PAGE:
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Howard University Undergoes Home Restoration of Civil Rights Activist Mary Church Terrell

Using a grant from the U.S. National Park Service, Howard University is restoring the home of civil rights activist Mary Church Terrell.Terrell House

This endeavor was funded by an African American Civil Rights (AACR) grant from the National Park Service’s Historic Preservation Fund, which has given out more than a total of $2 billion in historic preservation grants since 1977.

“It is an incredible honor to be at the center of such an historic and meaningful real estate transformation,” said Derrek Niec-Williams, executive director of campus planning, architecture, and development in Howard's Office of Real Estate Development and Capital Asset Management. “As an anchor in DC’s African American community and site of one of the nation’s leading preservers of African American history, Howard University is well positioned to spearhead the process of preserving Mary Church Terrell’s legacy and the broader legacy of the vibrant African American community that is central to LeDroit Park’s history. We are immensely grateful to the National Park Service, Department of the Interior for providing the resources to make this transformation possible.”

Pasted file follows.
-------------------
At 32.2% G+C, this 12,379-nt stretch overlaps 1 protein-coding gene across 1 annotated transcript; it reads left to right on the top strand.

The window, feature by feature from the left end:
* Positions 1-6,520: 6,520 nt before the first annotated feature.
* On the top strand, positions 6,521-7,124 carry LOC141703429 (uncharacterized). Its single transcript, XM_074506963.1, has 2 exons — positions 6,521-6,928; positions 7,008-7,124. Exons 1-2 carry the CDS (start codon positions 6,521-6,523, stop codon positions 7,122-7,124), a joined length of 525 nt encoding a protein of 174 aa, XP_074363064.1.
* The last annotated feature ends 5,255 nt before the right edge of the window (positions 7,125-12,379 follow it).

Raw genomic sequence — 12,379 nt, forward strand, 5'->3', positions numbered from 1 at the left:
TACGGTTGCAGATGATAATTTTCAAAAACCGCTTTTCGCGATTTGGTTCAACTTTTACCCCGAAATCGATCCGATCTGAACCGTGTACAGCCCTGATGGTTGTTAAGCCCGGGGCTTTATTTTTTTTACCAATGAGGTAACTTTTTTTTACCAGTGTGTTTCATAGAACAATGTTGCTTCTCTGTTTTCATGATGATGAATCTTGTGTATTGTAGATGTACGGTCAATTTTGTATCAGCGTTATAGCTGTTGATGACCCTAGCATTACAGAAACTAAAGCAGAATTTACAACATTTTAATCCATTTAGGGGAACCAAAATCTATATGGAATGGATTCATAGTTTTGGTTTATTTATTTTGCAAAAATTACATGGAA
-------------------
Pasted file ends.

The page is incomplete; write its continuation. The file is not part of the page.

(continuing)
A suffragist and educator, Terrell was the first African American woman to serve on a U.S. school board – she was on the one in D.C. She was also a founding member and first president of the National Association of Colored Women (NACW) in 1896; helped establish the National Association for the Advancement of Colored People (NAACP) in 1909; and was a member of National American Woman Suffrage Association (NAWSA).

Her home was designated as a National Historic Landmark and listed in the National Register of Historic Places in 1975; later bestowed to Howard in 1987; then added to the DC Preservation League’s Most Endangered Places list in 1999.

The restoration effort is set to finish later this year.

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